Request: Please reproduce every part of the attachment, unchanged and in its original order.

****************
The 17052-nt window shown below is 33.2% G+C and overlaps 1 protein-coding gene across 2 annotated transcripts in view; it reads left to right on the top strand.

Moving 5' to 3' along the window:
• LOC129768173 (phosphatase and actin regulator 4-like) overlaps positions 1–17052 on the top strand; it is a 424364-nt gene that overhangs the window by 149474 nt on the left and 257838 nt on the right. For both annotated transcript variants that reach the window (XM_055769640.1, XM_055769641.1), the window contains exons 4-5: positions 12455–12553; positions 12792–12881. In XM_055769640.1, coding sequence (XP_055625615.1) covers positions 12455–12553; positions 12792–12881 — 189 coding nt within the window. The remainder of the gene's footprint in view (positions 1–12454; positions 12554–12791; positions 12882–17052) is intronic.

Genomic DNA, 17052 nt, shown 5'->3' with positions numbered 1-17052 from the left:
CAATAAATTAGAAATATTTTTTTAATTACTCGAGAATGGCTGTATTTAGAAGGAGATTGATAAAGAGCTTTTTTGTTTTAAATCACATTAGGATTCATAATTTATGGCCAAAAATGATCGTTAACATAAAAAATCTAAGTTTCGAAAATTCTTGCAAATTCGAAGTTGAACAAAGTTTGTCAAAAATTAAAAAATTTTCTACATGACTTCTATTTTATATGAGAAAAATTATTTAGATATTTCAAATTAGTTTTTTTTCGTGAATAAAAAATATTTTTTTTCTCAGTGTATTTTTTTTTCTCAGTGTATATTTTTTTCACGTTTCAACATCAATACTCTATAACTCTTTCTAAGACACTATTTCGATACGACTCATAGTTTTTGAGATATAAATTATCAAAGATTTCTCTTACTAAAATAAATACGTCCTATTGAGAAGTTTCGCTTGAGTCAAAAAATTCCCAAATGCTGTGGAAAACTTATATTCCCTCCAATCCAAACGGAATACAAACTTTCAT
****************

The 17052-nt window shown below is 33.2% G+C and overlaps 1 protein-coding gene across 2 annotated transcripts in view; it reads left to right on the top strand.

Moving 5' to 3' along the window:
• LOC129768173 (phosphatase and actin regulator 4-like) overlaps positions 1–17052 on the top strand; it is a 424364-nt gene that overhangs the window by 149474 nt on the left and 257838 nt on the right. For both annotated transcript variants that reach the window (XM_055769640.1, XM_055769641.1), the window contains exons 4-5: positions 12455–12553; positions 12792–12881. In XM_055769640.1, coding sequence (XP_055625615.1) covers positions 12455–12553; positions 12792–12881 — 189 coding nt within the window. The remainder of the gene's footprint in view (positions 1–12454; positions 12554–12791; positions 12882–17052) is intronic.

Genomic DNA, 17052 nt, shown 5'->3' with positions numbered 1-17052 from the left:
CAATAAATTAGAAATATTTTTTTAATTACTCGAGAATGGCTGTATTTAGAAGGAGATTGATAAAGAGCTTTTTTGTTTTAAATCACATTAGGATTCATAATTTATGGCCAAAAATGATCGTTAACATAAAAAATCTAAGTTTCGAAAATTCTTGCAAATTCGAAGTTGAACAAAGTTTGTCAAAAATTAAAAAATTTTCTACATGACTTCTATTTTATATGAGAAAAATTATTTAGATATTTCAAATTAGTTTTTTTTCGTGAATAAAAAATATTTTTTTTCTCAGTGTATTTTTTTTTCTCAGTGTATATTTTTTTCACGTTTCAACATCAATACTCTATAACTCTTTCTAAGACACTATTTCGATACGACTCATAGTTTTTGAGATATAAATTATCAAAGATTTCTCTTACTAAAATAAATACGTCCTATTGAGAAGTTTCGCTTGAGTCAAAAAATTCCCAAATGCTGTGGAAAACTTATATTCCCTCCAATCCAAACGGAATACAAACTTTCAT